Fine blueprint to accelerate economy

Fine blueprint to accelerate economy

Finance Minister Arun Jaitley has offered a fine blueprint of several small steps to further accelerate India’s economic growth, while sticking to the government’s commitment of waging a war against black money.

The highlight of this year’s Budget is its pro-poor thrust and a clear focus on key sectors like infrastructure, rural and agriculture, which can reinvigorate the economy through inclusive growth.

Also, the finance minister’s resolve to keep fiscal deficit at 3.2% of GDP for 2017-18 while at the same time stepping up capital expenditure by a fourth is indeed commendable.

Post demonetisation, the rural sector had come under stress, along with small and medium enterprises and informal sectors of the economy.

Credit commitments of Rs 10 lakh crore for farm sector along with several initiatives for helping agri-produce to get better prices will be the growth drivers for the farm sector besides favourable weather conditions and good monsoon.

The housing sector has also suffered a lot from the demonetisation drive and thus it is good to see the finance minister paying adequate attention to this sector. Infrastructure status accorded to affordable housing is a welcome development.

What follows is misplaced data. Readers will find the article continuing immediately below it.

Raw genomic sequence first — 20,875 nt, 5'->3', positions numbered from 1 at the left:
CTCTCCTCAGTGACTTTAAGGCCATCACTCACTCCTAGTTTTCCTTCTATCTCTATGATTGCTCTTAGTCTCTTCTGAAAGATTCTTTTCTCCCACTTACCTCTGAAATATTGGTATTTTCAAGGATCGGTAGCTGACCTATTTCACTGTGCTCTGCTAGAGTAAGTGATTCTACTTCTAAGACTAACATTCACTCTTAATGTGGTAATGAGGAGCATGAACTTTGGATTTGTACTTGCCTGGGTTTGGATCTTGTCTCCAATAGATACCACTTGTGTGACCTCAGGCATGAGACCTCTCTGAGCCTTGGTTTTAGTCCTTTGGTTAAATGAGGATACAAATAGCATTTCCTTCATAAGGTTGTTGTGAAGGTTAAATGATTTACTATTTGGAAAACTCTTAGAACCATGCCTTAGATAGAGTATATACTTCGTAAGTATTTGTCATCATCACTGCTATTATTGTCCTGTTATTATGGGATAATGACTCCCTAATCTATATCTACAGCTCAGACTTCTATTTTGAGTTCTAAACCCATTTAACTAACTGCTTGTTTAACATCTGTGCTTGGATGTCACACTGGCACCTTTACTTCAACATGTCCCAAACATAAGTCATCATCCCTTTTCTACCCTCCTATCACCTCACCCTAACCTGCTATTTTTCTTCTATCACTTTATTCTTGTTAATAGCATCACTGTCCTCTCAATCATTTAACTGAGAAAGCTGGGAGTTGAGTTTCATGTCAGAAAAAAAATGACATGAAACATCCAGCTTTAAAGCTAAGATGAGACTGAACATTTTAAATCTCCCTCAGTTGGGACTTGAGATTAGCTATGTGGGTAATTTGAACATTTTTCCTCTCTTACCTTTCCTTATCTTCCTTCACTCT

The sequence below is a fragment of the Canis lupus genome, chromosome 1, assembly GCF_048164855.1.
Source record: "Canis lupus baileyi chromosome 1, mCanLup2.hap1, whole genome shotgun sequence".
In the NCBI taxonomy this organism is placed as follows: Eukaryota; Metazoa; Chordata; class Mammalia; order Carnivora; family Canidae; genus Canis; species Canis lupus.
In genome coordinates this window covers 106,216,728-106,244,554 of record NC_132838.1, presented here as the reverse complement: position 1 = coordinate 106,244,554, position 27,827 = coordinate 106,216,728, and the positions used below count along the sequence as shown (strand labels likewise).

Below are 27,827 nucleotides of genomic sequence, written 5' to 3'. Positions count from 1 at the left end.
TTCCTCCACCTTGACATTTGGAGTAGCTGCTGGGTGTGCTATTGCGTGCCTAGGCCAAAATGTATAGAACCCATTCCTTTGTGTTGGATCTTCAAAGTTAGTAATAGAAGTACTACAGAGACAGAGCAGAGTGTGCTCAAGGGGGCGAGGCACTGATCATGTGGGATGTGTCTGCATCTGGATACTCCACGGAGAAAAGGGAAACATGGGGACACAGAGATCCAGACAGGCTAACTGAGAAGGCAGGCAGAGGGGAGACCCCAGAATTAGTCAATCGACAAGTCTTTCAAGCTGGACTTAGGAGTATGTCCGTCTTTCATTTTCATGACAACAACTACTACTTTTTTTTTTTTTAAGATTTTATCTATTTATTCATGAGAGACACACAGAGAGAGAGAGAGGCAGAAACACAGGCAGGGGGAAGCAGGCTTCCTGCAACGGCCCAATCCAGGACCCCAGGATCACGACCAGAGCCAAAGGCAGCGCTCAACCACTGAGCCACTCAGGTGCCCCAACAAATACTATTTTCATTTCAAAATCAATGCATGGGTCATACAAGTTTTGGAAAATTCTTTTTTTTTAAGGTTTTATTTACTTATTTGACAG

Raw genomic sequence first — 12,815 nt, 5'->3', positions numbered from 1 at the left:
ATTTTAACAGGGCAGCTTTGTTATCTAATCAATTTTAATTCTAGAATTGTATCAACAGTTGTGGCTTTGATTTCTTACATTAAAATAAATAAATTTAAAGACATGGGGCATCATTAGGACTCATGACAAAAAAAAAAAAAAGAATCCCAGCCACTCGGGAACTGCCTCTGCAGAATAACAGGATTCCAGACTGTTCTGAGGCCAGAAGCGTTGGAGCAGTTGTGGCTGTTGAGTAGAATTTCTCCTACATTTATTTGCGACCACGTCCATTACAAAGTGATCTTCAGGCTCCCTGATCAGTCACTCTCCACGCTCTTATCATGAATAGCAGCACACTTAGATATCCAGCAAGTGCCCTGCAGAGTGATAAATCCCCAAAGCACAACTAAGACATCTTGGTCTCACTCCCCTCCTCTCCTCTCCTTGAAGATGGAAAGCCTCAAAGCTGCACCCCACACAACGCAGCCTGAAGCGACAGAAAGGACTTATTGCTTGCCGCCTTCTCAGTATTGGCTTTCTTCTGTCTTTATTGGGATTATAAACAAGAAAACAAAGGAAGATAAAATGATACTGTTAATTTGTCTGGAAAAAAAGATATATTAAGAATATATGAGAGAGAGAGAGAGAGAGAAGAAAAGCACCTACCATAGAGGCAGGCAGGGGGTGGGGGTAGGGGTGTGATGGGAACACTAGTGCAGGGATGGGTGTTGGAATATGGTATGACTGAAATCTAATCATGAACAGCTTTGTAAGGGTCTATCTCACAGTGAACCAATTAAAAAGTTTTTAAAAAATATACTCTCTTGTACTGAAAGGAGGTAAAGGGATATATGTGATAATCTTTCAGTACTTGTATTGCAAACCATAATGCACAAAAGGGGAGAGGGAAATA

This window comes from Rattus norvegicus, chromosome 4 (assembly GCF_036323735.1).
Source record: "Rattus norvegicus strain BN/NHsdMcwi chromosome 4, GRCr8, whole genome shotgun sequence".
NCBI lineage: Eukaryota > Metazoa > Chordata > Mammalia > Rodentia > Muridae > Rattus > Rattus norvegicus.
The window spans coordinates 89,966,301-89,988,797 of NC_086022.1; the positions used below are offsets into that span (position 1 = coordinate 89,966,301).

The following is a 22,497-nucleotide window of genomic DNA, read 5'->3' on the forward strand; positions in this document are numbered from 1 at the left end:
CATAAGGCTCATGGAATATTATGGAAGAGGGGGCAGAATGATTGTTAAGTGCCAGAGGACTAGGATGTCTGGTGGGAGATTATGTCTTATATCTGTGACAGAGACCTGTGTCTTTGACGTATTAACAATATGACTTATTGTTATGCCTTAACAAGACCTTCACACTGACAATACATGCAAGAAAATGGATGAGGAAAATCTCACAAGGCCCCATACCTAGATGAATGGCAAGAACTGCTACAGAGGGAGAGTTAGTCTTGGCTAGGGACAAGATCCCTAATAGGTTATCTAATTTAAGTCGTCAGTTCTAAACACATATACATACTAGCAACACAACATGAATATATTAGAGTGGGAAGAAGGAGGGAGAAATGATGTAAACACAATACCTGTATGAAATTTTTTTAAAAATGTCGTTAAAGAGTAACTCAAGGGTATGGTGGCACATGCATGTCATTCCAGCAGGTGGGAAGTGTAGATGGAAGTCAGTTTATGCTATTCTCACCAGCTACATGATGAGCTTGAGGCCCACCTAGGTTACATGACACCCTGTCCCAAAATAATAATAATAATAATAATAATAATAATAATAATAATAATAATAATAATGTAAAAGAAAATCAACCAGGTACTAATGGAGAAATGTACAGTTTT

Digital economy

Abolition of the Foreign Investment Promotion Board (FIPB) is a great signal to the foreign investors about furthering of reforms and ease of doing business in India.

A boost to the digital economy by way of stepping in telecom infrastructure would bring in more transactions in the formal sector.

The reduction of corporate tax for the small and medium enterprises with turnover less than Rs 50 crore is a positive development. This will also go a long way in attracting more investments in the country.

It will surely give the domestic business a massive push and indirectly help the country in restoring its healthy GDP growth. However, further pruning of income tax and corporate tax rates could have been considered to accelerate consumption and investment demand.

All in all, it is no-frill and business like Budget that is high on capital expenditure spends, doing away with the plan and non-plan distinctions. With advancement of the Budget presentations and early passage by Parliament, the quality of the government expenditure would improve as well.

We now look forward to the details of the forthcoming policies which have been outlined in the Budget.

(The author is the President, The Associated Chambers of Commerce of India-Assocham)

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